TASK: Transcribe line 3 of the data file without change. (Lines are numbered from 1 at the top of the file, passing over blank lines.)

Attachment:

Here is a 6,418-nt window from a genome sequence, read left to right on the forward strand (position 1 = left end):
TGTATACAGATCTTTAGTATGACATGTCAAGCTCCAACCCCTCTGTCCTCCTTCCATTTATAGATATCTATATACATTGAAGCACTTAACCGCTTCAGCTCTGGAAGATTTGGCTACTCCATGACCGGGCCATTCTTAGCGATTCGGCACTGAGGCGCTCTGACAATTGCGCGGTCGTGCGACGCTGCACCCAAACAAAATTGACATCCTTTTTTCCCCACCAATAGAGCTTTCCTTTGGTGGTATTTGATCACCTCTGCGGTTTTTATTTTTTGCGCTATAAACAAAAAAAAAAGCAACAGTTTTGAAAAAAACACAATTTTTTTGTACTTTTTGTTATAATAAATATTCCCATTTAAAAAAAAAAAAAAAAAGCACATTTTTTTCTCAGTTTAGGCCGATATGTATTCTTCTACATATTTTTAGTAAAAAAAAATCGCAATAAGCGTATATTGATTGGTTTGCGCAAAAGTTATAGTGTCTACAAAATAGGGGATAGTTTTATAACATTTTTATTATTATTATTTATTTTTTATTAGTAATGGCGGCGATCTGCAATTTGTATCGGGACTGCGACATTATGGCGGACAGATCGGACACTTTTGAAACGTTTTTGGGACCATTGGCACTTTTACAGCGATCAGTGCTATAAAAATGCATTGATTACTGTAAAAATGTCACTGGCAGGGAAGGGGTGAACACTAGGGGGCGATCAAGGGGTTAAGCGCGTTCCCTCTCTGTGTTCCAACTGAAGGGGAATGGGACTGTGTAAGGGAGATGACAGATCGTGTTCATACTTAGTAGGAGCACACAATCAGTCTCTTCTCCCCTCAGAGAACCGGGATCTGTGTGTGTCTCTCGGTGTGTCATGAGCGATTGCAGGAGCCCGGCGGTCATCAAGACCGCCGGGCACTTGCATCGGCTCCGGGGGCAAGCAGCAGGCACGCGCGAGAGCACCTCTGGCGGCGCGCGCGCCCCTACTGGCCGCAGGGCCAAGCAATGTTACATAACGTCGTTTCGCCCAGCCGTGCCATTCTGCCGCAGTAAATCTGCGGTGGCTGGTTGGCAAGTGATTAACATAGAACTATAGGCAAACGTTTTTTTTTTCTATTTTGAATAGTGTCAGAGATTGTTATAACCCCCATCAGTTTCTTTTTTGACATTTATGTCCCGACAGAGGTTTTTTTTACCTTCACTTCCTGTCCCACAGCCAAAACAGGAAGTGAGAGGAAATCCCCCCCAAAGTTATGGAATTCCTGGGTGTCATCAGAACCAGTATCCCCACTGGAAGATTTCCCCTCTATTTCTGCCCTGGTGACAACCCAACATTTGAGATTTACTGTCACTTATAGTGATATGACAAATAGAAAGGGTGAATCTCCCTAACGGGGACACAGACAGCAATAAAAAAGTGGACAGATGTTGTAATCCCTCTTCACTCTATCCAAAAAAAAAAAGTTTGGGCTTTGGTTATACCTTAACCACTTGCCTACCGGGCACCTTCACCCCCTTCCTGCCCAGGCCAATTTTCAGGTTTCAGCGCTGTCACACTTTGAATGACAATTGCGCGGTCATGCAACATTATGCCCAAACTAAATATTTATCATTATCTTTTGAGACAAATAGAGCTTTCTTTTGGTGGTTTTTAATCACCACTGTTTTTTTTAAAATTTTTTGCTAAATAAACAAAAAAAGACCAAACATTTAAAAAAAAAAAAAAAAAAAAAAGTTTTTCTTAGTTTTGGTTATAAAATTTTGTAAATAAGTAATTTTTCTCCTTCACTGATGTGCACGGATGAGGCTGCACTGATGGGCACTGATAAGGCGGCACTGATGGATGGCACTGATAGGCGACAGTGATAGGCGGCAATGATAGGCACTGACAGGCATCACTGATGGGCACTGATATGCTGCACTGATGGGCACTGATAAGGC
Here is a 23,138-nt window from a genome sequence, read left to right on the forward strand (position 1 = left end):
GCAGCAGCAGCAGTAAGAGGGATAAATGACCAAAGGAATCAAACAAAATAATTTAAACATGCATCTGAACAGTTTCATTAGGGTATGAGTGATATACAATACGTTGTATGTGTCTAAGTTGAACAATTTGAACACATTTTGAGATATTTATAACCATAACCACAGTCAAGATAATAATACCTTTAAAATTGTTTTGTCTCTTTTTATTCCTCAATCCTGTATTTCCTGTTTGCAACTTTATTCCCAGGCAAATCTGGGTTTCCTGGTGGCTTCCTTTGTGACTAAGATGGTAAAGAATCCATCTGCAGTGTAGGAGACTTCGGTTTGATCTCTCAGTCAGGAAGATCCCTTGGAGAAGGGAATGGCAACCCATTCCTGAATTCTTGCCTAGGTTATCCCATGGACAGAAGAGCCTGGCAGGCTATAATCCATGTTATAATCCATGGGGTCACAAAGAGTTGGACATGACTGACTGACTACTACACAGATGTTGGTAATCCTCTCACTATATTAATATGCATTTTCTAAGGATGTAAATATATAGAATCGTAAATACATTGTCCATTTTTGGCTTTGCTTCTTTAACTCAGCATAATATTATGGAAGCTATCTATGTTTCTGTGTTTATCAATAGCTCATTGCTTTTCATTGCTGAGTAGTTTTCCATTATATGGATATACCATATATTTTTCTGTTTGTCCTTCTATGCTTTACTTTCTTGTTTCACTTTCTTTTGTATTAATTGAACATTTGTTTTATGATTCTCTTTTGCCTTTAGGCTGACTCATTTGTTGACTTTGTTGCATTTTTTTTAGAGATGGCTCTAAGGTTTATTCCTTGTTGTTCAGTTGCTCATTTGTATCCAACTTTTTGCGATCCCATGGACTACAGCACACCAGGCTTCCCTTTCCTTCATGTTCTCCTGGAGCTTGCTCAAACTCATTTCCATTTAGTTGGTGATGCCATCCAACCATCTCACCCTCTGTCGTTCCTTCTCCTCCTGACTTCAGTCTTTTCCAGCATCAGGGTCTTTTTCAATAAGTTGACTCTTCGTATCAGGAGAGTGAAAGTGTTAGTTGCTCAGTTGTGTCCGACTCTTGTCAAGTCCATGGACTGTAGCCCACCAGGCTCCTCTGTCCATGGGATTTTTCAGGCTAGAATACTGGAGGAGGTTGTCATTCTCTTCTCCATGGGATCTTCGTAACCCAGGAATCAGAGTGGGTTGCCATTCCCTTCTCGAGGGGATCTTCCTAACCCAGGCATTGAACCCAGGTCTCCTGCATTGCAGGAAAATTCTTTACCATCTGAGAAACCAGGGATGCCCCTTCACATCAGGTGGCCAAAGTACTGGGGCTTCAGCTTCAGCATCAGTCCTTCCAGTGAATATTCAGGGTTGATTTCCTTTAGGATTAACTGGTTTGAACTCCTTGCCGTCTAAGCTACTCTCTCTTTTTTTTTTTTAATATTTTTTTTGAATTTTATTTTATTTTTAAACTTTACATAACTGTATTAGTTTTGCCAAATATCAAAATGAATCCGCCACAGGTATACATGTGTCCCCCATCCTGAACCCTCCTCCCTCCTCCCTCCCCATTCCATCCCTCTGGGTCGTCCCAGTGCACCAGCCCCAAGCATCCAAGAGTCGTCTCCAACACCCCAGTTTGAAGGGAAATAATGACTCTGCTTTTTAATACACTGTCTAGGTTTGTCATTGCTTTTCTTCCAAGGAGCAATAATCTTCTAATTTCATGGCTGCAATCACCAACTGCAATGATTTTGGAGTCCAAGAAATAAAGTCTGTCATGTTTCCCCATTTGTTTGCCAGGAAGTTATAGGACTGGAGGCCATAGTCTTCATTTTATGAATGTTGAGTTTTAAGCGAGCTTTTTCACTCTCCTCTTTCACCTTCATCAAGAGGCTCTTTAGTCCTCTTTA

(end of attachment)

Here is a 23,138-nt window from a genome sequence, read left to right on the forward strand (position 1 = left end):